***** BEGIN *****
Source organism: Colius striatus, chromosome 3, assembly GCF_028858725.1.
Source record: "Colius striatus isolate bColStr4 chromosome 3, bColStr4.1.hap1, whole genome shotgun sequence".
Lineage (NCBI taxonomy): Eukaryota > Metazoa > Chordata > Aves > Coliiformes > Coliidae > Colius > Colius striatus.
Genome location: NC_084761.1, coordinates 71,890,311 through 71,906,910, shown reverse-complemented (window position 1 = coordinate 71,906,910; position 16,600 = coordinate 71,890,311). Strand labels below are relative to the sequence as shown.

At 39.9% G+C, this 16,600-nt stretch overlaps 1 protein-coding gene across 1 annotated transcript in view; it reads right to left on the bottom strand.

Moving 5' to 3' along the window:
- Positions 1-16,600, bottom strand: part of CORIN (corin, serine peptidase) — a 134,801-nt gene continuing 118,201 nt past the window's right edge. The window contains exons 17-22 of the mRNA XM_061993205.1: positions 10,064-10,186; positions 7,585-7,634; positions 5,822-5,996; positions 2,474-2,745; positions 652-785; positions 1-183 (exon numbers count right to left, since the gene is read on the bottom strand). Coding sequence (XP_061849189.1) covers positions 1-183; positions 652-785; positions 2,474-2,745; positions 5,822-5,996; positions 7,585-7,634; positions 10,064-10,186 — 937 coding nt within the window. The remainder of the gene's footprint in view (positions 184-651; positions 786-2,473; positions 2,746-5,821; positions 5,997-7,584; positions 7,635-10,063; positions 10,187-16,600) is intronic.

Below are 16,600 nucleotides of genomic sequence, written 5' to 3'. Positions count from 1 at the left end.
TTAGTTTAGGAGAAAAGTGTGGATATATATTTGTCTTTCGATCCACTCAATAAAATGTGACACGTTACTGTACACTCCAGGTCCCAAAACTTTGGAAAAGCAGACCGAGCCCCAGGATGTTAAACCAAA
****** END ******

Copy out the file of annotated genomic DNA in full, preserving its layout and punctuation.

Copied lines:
Source organism: Colius striatus, chromosome 3, assembly GCF_028858725.1.
Source record: "Colius striatus isolate bColStr4 chromosome 3, bColStr4.1.hap1, whole genome shotgun sequence".
Lineage (NCBI taxonomy): Eukaryota > Metazoa > Chordata > Aves > Coliiformes > Coliidae > Colius > Colius striatus.
Genome location: NC_084761.1, coordinates 71,890,311 through 71,906,910, shown reverse-complemented (window position 1 = coordinate 71,906,910; position 16,600 = coordinate 71,890,311). Strand labels below are relative to the sequence as shown.

At 39.9% G+C, this 16,600-nt stretch overlaps 1 protein-coding gene across 1 annotated transcript in view; it reads right to left on the bottom strand.

Moving 5' to 3' along the window:
- Positions 1-16,600, bottom strand: part of CORIN (corin, serine peptidase) — a 134,801-nt gene continuing 118,201 nt past the window's right edge. The window contains exons 17-22 of the mRNA XM_061993205.1: positions 10,064-10,186; positions 7,585-7,634; positions 5,822-5,996; positions 2,474-2,745; positions 652-785; positions 1-183 (exon numbers count right to left, since the gene is read on the bottom strand). Coding sequence (XP_061849189.1) covers positions 1-183; positions 652-785; positions 2,474-2,745; positions 5,822-5,996; positions 7,585-7,634; positions 10,064-10,186 — 937 coding nt within the window. The remainder of the gene's footprint in view (positions 184-651; positions 786-2,473; positions 2,746-5,821; positions 5,997-7,584; positions 7,635-10,063; positions 10,187-16,600) is intronic.

Below are 16,600 nucleotides of genomic sequence, written 5' to 3'. Positions count from 1 at the left end.
TTAGTTTAGGAGAAAAGTGTGGATATATATTTGTCTTTCGATCCACTCAATAAAATGTGACACGTTACTGTACACTCCAGGTCCCAAAACTTTGGAAAAGCAGACCGAGCCCCAGGATGTTAAACCAAA